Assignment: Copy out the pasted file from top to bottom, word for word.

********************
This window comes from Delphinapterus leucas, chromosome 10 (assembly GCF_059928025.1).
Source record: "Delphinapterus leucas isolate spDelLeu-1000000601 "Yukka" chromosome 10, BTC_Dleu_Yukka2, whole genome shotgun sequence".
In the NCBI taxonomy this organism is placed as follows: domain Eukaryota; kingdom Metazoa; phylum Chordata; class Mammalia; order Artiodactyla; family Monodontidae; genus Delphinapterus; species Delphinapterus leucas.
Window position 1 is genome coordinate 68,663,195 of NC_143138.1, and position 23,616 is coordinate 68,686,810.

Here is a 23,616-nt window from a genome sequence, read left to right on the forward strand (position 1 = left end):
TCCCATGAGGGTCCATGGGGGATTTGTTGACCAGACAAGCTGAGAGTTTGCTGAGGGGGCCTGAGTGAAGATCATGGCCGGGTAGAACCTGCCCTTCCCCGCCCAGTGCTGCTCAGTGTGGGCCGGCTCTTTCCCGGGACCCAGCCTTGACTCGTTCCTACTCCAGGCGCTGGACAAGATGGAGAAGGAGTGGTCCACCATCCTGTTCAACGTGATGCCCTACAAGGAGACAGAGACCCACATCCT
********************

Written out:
This window comes from Delphinapterus leucas, chromosome 10 (assembly GCF_059928025.1).
Source record: "Delphinapterus leucas isolate spDelLeu-1000000601 "Yukka" chromosome 10, BTC_Dleu_Yukka2, whole genome shotgun sequence".
In the NCBI taxonomy this organism is placed as follows: domain Eukaryota; kingdom Metazoa; phylum Chordata; class Mammalia; order Artiodactyla; family Monodontidae; genus Delphinapterus; species Delphinapterus leucas.
Window position 1 is genome coordinate 68,663,195 of NC_143138.1, and position 23,616 is coordinate 68,686,810.

Here is a 23,616-nt window from a genome sequence, read left to right on the forward strand (position 1 = left end):
TCCCATGAGGGTCCATGGGGGATTTGTTGACCAGACAAGCTGAGAGTTTGCTGAGGGGGCCTGAGTGAAGATCATGGCCGGGTAGAACCTGCCCTTCCCCGCCCAGTGCTGCTCAGTGTGGGCCGGCTCTTTCCCGGGACCCAGCCTTGACTCGTTCCTACTCCAGGCGCTGGACAAGATGGAGAAGGAGTGGTCCACCATCCTGTTCAACGTGATGCCCTACAAGGAGACAGAGACCCACATCCT